The concert began with Debussy's La Mer. Edo de Waart and the Hong Kong Philharmonic Orchestra captured most of the nuances in this evocative work. The best was in the scherzo-like second movement "Jeux de vagues" - with the strings and winds rippling about. A young pianist Kirill Gerstein played the Ravel piano concerto in G with much eloquence and fluidity, accompanied by HKPO's warm sound - bringing the first half of the concert to a nice close. Gerswin's Rhapsody in Blue and An American in Paris formed the second half of the concert. For such a well known work, it was surprising to hear the more than occasional smudges from Gerstein and wayward tempo from t…

Nobu at InterContinental Hotel, Hong Kong

The latest Nobu restaurant is a surprisingly modest affair - not too big, dim lighting and contemporary music. It seems to follow the Nobu Berkeley formula in London where a decent size bar greets diners and no doubt will attract pre- and post- dinner drinkers.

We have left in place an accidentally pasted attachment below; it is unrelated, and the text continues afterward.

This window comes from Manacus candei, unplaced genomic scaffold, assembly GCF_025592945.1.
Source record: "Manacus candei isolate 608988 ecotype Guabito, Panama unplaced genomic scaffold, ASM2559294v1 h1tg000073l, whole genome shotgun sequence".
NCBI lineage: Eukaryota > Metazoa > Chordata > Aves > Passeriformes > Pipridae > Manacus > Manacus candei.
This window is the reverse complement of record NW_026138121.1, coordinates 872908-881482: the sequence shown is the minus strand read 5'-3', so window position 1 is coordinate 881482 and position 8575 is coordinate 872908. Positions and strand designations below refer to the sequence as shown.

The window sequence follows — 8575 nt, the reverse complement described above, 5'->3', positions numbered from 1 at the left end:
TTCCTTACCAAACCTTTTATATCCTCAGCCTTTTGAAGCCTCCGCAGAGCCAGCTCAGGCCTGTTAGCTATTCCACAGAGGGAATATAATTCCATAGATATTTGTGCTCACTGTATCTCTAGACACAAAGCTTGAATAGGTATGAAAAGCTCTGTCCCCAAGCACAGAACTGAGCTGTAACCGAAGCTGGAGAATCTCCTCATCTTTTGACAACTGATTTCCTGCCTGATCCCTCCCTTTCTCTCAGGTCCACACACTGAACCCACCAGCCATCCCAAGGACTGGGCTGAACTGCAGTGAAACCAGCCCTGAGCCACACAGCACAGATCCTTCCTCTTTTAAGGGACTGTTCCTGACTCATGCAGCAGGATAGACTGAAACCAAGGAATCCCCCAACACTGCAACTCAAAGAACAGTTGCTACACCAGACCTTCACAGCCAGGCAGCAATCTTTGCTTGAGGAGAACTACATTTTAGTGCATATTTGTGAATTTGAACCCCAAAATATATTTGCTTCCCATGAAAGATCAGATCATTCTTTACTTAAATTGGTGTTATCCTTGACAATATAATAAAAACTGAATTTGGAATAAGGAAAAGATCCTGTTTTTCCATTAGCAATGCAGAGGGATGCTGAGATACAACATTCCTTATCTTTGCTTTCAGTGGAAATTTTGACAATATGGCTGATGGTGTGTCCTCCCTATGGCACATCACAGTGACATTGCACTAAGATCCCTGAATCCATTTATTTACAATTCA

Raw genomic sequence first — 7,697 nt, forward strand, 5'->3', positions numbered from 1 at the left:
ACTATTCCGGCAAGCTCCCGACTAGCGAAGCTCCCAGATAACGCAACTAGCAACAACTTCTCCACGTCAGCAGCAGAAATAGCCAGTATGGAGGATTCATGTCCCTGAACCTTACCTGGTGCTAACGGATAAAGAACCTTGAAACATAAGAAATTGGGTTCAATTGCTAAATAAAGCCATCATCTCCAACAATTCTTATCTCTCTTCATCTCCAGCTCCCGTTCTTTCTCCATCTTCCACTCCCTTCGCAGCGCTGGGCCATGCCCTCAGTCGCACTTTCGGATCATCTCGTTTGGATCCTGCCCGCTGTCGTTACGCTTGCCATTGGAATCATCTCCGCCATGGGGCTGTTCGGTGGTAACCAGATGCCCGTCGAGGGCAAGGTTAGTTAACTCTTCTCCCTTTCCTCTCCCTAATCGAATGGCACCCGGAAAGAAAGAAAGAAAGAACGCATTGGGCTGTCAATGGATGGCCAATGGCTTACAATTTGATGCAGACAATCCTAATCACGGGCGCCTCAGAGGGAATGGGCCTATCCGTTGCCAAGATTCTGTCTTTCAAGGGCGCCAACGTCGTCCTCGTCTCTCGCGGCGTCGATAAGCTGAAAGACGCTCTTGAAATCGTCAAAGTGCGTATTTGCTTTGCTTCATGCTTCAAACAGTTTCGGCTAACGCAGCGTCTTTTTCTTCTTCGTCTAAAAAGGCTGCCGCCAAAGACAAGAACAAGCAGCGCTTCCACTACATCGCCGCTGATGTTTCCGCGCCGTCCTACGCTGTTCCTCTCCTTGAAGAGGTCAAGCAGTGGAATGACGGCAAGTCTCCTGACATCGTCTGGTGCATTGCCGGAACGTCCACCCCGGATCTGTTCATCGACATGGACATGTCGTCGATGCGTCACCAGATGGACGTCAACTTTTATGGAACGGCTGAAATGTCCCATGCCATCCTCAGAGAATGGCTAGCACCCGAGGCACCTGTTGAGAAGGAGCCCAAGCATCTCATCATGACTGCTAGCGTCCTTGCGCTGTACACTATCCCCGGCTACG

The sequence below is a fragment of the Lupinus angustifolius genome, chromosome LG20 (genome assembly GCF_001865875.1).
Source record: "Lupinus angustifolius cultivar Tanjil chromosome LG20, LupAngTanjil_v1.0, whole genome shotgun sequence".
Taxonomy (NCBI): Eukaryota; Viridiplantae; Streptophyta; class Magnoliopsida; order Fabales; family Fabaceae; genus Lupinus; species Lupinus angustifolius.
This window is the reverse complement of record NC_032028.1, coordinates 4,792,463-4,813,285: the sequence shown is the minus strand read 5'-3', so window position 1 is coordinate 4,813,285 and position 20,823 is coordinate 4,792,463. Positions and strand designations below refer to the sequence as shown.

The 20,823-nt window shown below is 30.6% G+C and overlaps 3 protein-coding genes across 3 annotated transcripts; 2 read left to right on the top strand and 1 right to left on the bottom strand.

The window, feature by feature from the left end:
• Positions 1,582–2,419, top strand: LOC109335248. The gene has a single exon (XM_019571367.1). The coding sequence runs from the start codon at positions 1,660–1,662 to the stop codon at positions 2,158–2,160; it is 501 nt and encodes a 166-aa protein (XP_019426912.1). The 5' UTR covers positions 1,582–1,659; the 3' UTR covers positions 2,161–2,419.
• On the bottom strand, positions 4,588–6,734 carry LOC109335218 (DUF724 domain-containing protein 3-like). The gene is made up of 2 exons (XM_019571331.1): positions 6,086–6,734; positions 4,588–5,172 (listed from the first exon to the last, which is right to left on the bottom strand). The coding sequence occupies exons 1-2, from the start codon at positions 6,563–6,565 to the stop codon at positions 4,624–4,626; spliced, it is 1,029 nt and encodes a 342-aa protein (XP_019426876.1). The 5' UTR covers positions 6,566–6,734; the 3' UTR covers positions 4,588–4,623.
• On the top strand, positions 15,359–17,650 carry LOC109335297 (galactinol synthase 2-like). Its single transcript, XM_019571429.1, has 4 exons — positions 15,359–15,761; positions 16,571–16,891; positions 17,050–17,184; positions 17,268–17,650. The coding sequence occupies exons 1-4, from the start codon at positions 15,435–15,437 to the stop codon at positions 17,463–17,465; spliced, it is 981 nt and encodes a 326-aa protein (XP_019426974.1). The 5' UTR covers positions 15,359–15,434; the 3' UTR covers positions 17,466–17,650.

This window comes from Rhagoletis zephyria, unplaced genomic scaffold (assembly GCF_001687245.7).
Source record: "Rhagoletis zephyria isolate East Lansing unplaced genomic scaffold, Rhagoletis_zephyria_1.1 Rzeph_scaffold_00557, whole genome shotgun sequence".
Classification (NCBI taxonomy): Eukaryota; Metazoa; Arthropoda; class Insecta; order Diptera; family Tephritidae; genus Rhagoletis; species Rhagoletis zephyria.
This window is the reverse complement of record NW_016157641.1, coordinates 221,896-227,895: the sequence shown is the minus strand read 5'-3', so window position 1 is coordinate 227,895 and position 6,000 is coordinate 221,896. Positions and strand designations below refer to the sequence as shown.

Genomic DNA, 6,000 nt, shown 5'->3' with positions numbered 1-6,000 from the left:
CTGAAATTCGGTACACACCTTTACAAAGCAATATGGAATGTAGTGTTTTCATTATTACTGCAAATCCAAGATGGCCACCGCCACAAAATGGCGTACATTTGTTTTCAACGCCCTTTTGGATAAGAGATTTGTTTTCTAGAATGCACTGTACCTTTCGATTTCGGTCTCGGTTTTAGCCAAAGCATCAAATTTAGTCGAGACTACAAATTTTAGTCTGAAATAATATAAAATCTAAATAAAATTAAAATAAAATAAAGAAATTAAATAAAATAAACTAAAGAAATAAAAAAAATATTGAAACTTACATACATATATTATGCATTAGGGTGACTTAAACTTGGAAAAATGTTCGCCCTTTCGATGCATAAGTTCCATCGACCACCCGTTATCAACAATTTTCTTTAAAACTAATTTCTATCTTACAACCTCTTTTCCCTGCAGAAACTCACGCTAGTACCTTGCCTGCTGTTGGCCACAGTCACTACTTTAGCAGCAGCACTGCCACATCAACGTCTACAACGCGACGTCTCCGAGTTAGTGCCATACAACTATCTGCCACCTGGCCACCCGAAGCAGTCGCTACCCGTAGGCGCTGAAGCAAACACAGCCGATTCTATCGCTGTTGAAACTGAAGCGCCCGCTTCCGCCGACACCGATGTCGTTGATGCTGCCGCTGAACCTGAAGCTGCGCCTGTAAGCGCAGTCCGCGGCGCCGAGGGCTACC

The food? You get most of the Nobu classic dishes - Rock Shrimp Tempura with Ponzu (comparable to New York and London), scallop cerviche (refreshing as ever), and the usual Toban-Yaki and sushi menu. Fortunately there is a few dishes only available at the Hong Kong outfit - we tried the Eggplant Special (why have they not given it a more fancy name) which consists of a juicy roasted eggplant with a minced fish and prawn paste topped with a concoction of chili, garlic and roe (I think).

What was enjoyable? New dishes alongside the tried and tested classics. The eagerness of the staff - no doubt influenced by the newness of the restaurant (three week old)  and the presence of  the name sake proprietor.
What was not enjoyable? The h…

Nobu at InterContinental Hotel, Hong Kong

Hong Kong finally gets the treatment of the Nobu restaurant experience. It is quite disturbing to be told, even with the most feminine voice  "your table is booked for 6PM, there is a 15 minute grace period before it is surrendered, and the table shall be vacated by 8.15PM". That's this evening and I shall indeed find out what I can experience in 135 minutes.